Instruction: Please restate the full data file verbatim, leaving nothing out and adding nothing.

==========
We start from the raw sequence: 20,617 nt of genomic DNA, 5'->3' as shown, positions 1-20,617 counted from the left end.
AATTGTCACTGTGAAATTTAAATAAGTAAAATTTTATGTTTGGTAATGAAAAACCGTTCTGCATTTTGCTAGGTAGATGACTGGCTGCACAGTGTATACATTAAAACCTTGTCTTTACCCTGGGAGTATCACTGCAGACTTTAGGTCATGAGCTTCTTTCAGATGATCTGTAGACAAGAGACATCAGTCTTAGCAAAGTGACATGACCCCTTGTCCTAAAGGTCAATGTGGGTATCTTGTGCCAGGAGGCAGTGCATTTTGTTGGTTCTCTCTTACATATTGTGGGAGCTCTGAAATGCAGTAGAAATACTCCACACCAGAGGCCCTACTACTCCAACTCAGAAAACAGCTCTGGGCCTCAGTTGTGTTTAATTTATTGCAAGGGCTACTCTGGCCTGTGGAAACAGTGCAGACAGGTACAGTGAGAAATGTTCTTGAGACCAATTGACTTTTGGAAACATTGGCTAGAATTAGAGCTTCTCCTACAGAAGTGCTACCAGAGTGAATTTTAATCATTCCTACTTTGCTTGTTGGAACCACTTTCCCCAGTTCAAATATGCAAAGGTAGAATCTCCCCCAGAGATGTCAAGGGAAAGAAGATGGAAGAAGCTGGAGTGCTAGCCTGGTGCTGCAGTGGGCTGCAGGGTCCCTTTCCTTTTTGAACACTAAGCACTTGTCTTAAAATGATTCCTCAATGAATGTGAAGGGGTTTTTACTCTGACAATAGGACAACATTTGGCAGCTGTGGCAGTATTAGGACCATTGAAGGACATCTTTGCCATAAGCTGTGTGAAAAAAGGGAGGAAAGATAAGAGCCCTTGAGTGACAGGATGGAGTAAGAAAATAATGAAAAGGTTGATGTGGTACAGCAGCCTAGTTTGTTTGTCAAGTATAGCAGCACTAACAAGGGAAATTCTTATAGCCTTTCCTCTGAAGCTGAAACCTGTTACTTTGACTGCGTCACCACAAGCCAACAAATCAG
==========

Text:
We start from the raw sequence: 20,617 nt of genomic DNA, 5'->3' as shown, positions 1-20,617 counted from the left end.
AATTGTCACTGTGAAATTTAAATAAGTAAAATTTTATGTTTGGTAATGAAAAACCGTTCTGCATTTTGCTAGGTAGATGACTGGCTGCACAGTGTATACATTAAAACCTTGTCTTTACCCTGGGAGTATCACTGCAGACTTTAGGTCATGAGCTTCTTTCAGATGATCTGTAGACAAGAGACATCAGTCTTAGCAAAGTGACATGACCCCTTGTCCTAAAGGTCAATGTGGGTATCTTGTGCCAGGAGGCAGTGCATTTTGTTGGTTCTCTCTTACATATTGTGGGAGCTCTGAAATGCAGTAGAAATACTCCACACCAGAGGCCCTACTACTCCAACTCAGAAAACAGCTCTGGGCCTCAGTTGTGTTTAATTTATTGCAAGGGCTACTCTGGCCTGTGGAAACAGTGCAGACAGGTACAGTGAGAAATGTTCTTGAGACCAATTGACTTTTGGAAACATTGGCTAGAATTAGAGCTTCTCCTACAGAAGTGCTACCAGAGTGAATTTTAATCATTCCTACTTTGCTTGTTGGAACCACTTTCCCCAGTTCAAATATGCAAAGGTAGAATCTCCCCCAGAGATGTCAAGGGAAAGAAGATGGAAGAAGCTGGAGTGCTAGCCTGGTGCTGCAGTGGGCTGCAGGGTCCCTTTCCTTTTTGAACACTAAGCACTTGTCTTAAAATGATTCCTCAATGAATGTGAAGGGGTTTTTACTCTGACAATAGGACAACATTTGGCAGCTGTGGCAGTATTAGGACCATTGAAGGACATCTTTGCCATAAGCTGTGTGAAAAAAGGGAGGAAAGATAAGAGCCCTTGAGTGACAGGATGGAGTAAGAAAATAATGAAAAGGTTGATGTGGTACAGCAGCCTAGTTTGTTTGTCAAGTATAGCAGCACTAACAAGGGAAATTCTTATAGCCTTTCCTCTGAAGCTGAAACCTGTTACTTTGACTGCGTCACCACAAGCCAACAAATCAG